Only few kilometers from Nungwi, not only that it hosts beautiful sandy beaches, but is home to full moon parties -not as great as Thailand’s though- at Kendwa Rocks happening every Saturday following a full moon.
That’s the southeast coast’s liveliest village, famous for its stunning coral reefs best explored through diving, it has an awesome beach, great restaurants, and above all a kite-boarding and water-sports hub.
Photo courtesy: Shayne Thomas
Home to the most antique mosque in Africa. It’s a small fishing village famous for its Dolphin tours, giving you the chance to swim, get up close and personal to this amazing friendly creature.
Is a small fishing village on the east coast with resorts on the northern and southern side.
The best beach escape specially if you want to run for the northern side’s crowds. Located at the southern tip of the east coast, only 70 KM from Stone Town. You’d better go there in July when the “Mwaka Kogwa” festival is still on, this is no music festival, but one that has a very traditional significance.
Home to a mangrove forest; hosting various coral reefs, turtle species, migratory humpback whales, whale sharks, and the only resident population of dugong along the East African Coast.
Photo courtesy: MongFish
- Those seeking the ultimate local experience should ride dala-dalas, the Tanzanian version of Egyptian microbuses, however not as cheap. It’s the cheapest way to get around the island, costing around $ 1.50 to get from Stone Town to the north, east or south coast.
- Shared taxis are another option for those traveling on a tight budget, or keen to go relatively local, they operate from Stone Town for $10 per person.
- Regular taxis from Stone Town to any coastal city would cost around $50 -note that there is always room for price negotiation.
- Going from the airport/ferry port to any coastal city would cost you something around $50, if not more. Try to negotiate the price before getting in, the last thing you want is being ripped off on your very first day.
The dala-dala by Gael Fortier
What To Eat & Drink
Photo courtesy: Tak
The food is highly influenced by Indian cuisine, so it’s an Afro-Indian mix of delicacies. Eating street-food at Stone Town is a must, however be extra cautious as food that is not covered in plastic, is covered with flies. Read our 13 tips for eating street food without getting sick.
- That’s the land of seafood and meat lovers heaven, make sure to eat lots of them
- Fruits such as plantains (similar to bananas), bananas, and pawpaw (papaya)
- Chai: not the traditional tea but one that’s made of black tea, ginger, cardamom, sugar and milk
- Ugali: a stiff dough made of cassava flour, or cornmeal (maize), usually served with a sauce containing either meat, fish, beans, or cooked vegetables (note that beans are highly consumed in Africa)
- Nyama Choma: grilled meat
- Ndizi Kaanga: are fried plantains or bananas served as a treat in many African and Asian countries
Photo courtesy: Geof Wilson
- Ndayu: young roasted goat
- Samosas: the Indian/Tanzanian version of Samboussak
- Curried Fish
- Pilau: cooked rice, well seasoned with curry, cinnamon, cumin, hot peppers, and cloves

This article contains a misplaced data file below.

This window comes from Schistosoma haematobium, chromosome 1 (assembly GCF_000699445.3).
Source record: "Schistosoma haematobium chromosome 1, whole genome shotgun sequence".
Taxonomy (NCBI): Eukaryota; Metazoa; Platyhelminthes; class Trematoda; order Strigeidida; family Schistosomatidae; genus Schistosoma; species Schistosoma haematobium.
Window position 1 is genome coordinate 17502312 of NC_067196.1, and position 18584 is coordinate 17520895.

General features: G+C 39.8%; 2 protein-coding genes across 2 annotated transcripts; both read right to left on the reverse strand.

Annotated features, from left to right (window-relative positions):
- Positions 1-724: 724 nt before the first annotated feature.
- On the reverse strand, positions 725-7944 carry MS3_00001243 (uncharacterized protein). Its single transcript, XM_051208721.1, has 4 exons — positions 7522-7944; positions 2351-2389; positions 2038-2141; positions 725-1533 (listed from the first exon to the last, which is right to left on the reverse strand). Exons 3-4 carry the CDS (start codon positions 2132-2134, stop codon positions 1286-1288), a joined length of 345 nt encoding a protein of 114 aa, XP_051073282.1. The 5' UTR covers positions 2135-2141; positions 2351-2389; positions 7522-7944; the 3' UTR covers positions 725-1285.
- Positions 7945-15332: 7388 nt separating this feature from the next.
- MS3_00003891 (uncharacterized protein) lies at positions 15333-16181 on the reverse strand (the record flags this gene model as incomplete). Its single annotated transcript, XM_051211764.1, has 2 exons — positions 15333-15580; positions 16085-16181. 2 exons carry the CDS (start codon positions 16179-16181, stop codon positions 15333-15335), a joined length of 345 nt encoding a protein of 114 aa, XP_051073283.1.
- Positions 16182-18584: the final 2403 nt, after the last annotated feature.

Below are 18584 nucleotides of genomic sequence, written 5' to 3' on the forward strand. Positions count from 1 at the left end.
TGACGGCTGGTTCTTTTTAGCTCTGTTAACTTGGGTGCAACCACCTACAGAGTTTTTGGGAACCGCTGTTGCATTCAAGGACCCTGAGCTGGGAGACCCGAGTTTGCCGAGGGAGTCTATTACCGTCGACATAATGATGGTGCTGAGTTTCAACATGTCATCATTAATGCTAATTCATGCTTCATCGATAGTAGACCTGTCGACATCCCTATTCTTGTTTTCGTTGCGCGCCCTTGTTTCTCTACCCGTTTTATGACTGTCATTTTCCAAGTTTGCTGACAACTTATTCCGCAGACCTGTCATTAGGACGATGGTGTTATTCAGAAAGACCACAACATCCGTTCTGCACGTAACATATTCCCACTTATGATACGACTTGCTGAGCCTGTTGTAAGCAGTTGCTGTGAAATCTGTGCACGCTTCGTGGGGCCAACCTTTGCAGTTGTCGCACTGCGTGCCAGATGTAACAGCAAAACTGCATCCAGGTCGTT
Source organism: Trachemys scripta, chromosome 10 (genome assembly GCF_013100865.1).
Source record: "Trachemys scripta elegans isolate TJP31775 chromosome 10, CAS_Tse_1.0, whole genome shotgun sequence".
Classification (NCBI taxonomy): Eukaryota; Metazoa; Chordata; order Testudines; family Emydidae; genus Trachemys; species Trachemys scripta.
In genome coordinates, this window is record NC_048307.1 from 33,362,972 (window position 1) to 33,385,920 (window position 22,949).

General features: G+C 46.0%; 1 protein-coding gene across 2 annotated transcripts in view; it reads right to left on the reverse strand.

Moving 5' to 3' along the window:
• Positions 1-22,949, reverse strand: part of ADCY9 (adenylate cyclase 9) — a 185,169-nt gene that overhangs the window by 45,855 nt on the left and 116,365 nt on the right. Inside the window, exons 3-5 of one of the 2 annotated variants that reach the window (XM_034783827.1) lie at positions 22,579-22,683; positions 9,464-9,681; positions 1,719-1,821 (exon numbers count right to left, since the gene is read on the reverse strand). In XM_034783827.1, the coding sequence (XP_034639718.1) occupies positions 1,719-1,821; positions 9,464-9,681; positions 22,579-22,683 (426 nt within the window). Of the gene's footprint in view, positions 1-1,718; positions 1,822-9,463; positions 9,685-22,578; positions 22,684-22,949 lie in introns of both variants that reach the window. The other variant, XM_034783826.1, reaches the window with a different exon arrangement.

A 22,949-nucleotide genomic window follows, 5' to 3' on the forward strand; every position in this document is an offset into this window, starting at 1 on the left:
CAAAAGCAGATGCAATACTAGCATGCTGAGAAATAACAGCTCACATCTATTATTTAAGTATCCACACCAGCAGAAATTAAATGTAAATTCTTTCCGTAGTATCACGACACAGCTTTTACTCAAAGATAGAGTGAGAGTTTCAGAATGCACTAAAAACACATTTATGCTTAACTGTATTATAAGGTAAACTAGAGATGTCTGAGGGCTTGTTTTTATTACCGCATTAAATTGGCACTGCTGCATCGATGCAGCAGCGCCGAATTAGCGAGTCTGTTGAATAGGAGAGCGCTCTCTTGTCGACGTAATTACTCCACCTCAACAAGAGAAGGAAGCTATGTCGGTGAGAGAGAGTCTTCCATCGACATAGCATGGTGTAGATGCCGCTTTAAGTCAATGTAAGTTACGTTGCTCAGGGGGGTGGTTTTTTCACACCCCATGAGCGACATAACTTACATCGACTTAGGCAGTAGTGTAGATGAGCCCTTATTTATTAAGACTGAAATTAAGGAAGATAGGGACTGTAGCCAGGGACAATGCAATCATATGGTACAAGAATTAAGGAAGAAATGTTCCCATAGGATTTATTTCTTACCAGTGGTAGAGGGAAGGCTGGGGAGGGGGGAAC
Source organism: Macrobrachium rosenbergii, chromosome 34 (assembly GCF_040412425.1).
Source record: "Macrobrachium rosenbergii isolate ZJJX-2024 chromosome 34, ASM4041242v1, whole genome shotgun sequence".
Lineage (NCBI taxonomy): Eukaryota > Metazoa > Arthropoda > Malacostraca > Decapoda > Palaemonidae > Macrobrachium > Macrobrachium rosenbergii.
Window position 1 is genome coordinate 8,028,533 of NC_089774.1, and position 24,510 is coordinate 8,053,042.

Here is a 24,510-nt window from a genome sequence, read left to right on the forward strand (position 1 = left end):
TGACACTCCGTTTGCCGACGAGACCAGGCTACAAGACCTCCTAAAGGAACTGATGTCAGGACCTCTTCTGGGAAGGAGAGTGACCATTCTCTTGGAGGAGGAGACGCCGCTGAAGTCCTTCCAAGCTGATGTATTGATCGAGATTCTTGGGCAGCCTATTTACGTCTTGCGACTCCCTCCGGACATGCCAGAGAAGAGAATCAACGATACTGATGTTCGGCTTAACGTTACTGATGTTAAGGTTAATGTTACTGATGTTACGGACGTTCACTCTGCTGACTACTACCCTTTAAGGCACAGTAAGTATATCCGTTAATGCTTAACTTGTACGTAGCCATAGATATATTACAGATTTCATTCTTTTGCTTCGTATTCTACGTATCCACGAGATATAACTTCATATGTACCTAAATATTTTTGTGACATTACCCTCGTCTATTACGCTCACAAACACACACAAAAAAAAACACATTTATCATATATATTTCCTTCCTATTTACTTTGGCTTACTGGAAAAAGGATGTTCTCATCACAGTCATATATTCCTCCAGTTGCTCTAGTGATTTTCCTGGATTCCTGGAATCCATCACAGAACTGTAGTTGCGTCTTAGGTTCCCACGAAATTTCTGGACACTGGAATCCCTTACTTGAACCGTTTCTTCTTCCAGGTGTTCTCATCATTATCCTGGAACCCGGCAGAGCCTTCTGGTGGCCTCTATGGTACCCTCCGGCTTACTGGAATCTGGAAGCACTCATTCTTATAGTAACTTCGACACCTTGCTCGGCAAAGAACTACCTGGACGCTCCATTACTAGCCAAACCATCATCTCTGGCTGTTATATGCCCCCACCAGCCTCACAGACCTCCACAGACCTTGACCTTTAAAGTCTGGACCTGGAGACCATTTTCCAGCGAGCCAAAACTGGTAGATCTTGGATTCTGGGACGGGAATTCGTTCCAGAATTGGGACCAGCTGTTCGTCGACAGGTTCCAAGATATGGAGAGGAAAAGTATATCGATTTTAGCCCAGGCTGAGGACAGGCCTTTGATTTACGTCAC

- Mchicha: a vegetarian dish made of Tanzanian spinach and peanut curry
- Kashata: a very sweet tasting snack made from coconut chunks or groundnuts
- Samaki: fish cooked in coconut
- Chapati: fried flat bread
- Rice or potato pudding
No visa required for Egyptian Passport holders;
- Visa acquired upon arrival for 50$
- To skip the airport queues you can apply at the Tanzanian embassy in Cairo located in: 10 Off Shehab St., Mohandessin (Phone: 02 33374155)
- 2 Passport photos
- Valid passport
- HR Letter
- Flight tickets
- Proof of accommodation
- 2 application to be filled at the embassy
- Fees of EGP 400 (cash)
Photo courtesy: Daniel Greer
Vaccinations & Immunizations
- Yellow fever shot: that’s a must, you will be required to show at the airport your International Yellow Certificate proving that you received this vaccination, and is valid for 10 years. For more information call 02 35720451/322.
- Hepatitis A, Cholera, Typhoid available in Vacsera
- Malaria tablets available at any pharmacy -you’d find very cheap ones, and an expensive one costing around EGP 300 if not more, the cheap ones will do that was a pharmacist’s advice.
Don’t fret, remember that after all this pain you will be chill-axing by Zanzibar’s beaches 🙂
Photo courtesy: U.S. Army Corps Of Engineers
Not To Miss
- Eat or have a drink at The Rock Restaurant (therockrestaurantzanzibar.com)
- A sunset view from Africa Hotel’s terrace in Stone Town
- Music fans and night gurus should ask at Forodhani Gardens about where to find Starehe, in the weekend reggae music is played in the evening/night and you can dance together with the locals, and Starehe is the keyword 😉
- Kendwa Rocks full-moon beach parties occurring each Saturday following a full moon
- Snorkeling at Mnemba “the honeymooners getaway”
Photo courtesy: Shayne Thomas
- Closely check the doors at Stone Town influenced by different architectural and artistic styles
- Taking a photo of the boat yard in Nungwi at sunset
Photo courtesy: Peter
- Relaxing by the beach
- Snorkeling & Diving
- Kayaking & Canoeing
- Cycling: the most famous tours are offered by zanzibarcyclingadventures.com
- Sailing aboard a dhow: that’s a must try!
Photo courtesy: Geof Wilson
- Yoga & Meditation
to be continued…Where to go for Safari in Tanzania?